DJ Harvey Talks Turntablism, Disco Breaks, and Black Cock

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DJ Harvey: He aims to please
DJ Harvey Bassett's resume reads like the very history of vanguard music since the '70s. 

Born and bred in Cambridge, UK, he was an original '77 punk rocker whose band The Ersatz saw rotation on John Peel's legendary radio show. But soon enough, he traded his drumsticks for turntables when he was blown away by the early-'80s hip-hop scene on a trip to NYC. 

Later, Harvey would be pivotal in introducing the early sounds of American garage and house to British clubgoers, even hosting legendary Paradise Garage DJ Larry Levan at his Ministry of Sound party.


Harvey is also an undisputed master of the disco edit, and as half of the Black Cock production duo with Gerry Rooney he kept the garage tradition alive well through the '80s and '90s. But although he specializes in a deep Balearic-style cosmic disco sound, he's just as likely to draw inspiration from minimal techno, like he did for 2010's acclaimed Gunship EP as Locussolus. These days Harvey calls California home, but can be found spinning everywhere from Miami to Tokyo, while remaining as fresh and relevant as ever in today's cosmopolitan international dance music scene.

DJ Harvey will be alighting at the Electric Pickle on Saturday night to play Aquabooty's long-standing Fuck Art Let's Dance Art Basel party along with a mind-blowingly stellar lineup that includes Damian Lazarus, Wolf + Lamb, Soul Clap and Deniz Kurtel. We caught up with the celebrated DJ-producer on the cusp of his show to talk about a career spanning punk through techno, the latest Black Cock reissues, and rebuilding his reputation from scratch in the American dance music scene.

New Times: Were you already into disco back in the '70s despite being a punk?

DJ Harvey: Even though my hair was pink so I looked like a punk rocker, I was school-age -- we would go to school discos. I liked to dance, and dance to everything. There wasn't enough punk rock records so the DJ would play his music in little sections: 3 punk rock, 3 disco, 3 chart toppers, etc. I would dance to them all, and have favorites across all genres.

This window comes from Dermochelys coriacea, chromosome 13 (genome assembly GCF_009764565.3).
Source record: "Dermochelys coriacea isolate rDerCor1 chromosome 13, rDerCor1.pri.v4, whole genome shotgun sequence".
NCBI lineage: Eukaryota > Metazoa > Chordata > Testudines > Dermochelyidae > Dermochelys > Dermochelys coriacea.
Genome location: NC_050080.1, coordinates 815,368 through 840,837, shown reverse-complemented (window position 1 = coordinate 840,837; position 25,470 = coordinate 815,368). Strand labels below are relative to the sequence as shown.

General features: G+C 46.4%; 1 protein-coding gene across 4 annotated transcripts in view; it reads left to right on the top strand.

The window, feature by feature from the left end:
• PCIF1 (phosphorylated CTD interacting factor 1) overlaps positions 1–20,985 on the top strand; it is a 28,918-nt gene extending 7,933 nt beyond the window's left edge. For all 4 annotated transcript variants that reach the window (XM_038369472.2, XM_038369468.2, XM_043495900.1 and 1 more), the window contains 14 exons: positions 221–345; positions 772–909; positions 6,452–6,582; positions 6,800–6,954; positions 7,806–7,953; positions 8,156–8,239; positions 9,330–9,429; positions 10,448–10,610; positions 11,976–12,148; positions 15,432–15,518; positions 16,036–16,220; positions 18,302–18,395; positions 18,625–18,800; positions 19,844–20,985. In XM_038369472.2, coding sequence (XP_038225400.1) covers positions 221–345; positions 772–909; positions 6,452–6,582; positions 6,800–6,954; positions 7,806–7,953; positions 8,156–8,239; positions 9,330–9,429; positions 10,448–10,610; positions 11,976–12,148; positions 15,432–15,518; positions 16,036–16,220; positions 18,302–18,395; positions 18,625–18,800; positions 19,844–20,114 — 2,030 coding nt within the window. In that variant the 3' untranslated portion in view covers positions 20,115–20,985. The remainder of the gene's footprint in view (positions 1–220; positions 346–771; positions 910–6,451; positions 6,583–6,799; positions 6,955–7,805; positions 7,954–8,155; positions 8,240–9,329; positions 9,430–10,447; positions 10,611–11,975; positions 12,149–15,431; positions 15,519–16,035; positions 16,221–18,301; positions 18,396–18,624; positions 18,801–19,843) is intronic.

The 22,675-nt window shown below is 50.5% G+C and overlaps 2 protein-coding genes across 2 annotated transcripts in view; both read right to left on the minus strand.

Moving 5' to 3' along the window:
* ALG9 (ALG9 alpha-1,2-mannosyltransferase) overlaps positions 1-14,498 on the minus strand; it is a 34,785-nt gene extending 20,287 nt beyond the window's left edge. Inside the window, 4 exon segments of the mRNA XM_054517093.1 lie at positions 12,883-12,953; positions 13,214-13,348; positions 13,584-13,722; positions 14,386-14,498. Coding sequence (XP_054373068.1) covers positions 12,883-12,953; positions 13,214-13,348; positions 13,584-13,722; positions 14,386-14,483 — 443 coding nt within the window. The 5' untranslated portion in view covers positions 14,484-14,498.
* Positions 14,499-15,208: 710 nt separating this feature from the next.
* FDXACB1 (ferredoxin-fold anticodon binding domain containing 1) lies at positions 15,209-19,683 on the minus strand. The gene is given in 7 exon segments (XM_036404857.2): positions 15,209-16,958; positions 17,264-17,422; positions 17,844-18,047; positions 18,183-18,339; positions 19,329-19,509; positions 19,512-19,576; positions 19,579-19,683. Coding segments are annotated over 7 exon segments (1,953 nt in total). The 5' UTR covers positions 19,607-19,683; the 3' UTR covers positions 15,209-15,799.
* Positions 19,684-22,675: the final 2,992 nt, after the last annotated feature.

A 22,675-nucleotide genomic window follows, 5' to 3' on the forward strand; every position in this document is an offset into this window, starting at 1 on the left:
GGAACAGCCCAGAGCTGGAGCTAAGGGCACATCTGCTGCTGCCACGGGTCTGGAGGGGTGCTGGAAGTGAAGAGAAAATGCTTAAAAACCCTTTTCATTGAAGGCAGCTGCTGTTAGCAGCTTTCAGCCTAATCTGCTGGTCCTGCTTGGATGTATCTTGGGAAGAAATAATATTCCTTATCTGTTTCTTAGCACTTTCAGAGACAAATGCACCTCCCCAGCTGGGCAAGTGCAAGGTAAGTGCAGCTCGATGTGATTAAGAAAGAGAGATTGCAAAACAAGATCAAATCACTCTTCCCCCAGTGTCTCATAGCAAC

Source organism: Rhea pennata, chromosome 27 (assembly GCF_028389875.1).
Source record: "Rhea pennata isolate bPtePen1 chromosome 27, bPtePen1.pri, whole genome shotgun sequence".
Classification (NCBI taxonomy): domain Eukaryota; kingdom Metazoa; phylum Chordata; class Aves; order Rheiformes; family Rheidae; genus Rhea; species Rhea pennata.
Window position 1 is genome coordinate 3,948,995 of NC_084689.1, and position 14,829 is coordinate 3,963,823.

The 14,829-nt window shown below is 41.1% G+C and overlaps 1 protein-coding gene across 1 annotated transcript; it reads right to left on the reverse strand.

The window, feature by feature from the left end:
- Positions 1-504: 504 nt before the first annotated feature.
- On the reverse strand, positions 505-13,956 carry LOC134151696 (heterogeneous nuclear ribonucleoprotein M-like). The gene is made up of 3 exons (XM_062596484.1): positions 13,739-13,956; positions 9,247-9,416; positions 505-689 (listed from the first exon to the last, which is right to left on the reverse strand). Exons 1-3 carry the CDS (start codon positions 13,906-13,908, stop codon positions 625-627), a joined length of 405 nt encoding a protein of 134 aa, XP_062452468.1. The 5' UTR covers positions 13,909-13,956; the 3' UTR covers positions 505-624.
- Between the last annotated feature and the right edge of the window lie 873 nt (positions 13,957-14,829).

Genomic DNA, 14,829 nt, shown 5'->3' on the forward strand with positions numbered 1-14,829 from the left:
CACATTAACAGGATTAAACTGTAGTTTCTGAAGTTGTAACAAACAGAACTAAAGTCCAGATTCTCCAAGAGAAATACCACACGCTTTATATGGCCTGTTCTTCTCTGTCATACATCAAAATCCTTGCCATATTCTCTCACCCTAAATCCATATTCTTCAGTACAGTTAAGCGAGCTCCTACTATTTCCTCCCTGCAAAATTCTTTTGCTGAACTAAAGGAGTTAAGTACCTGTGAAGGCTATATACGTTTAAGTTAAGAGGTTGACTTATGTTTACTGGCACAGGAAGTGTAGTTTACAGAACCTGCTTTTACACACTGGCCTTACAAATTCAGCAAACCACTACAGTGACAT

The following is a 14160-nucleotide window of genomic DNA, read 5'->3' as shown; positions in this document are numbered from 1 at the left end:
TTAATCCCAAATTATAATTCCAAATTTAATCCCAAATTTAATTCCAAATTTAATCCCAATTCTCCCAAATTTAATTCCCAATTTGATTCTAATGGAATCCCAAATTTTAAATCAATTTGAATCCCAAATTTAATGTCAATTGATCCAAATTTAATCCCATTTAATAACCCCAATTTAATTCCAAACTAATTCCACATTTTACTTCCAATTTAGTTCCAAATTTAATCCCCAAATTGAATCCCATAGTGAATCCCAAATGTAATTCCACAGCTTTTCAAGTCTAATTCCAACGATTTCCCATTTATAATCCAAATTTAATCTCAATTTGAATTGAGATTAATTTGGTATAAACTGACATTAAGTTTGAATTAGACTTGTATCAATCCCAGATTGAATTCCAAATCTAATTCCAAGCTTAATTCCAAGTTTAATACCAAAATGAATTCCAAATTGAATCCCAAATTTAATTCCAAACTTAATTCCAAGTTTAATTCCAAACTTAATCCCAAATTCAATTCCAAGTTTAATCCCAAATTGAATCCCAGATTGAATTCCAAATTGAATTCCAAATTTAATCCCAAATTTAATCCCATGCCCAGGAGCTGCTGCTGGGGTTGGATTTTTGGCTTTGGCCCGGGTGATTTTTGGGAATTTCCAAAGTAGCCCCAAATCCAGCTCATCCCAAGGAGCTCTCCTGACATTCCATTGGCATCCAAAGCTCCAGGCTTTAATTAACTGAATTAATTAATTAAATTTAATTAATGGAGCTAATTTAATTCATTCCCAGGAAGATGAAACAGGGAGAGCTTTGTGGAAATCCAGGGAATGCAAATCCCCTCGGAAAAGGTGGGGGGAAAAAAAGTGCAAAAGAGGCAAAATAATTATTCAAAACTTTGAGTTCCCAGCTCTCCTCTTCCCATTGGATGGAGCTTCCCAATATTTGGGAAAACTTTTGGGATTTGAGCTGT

When and how did you transition from playing drums to turntables?

I still play both drums and turntables, though drumming came before mixing records for me. It didn't come before putting the needle on records, so to speak, but the hip-hop scene in New York with its cutting up of breaks inspired me to take DJing to further limits.

What are your fondest impressions of that early hip-hop scene in NYC and how did it influence you?


I love anything rebellious and new -- New York was generally rebellious at that time. Hip-hop was a truly underground rebellious scene back then too. Early hip-hop DJs were cutting up disco breaks live in front of me to create new rhythms and that was super inspiring to me. I saw it as a continuation or extension of drumming and so of course wanted in.

What can you tell us about meeting the legendary Larry Levan?

We met in London when he played the Ministry of Sound. He later stayed with us and played at our club Moist, quoting it as one of his favorite (and non-high) gigs. He was a great guy, interesting and interested. He was actually all about the present too and not super keen on looking backwards. We had a lot of fun.

What is the status of Black Cock these days?

We recently re-issued all the Black Cock tracks to address to bootleggers and supply demand you can tell our real ones they are on far superior quality vinyl.  It was a really fun project done more years ago than I can remember and I'm happy they are still considered relevant.  I personally love playing them these days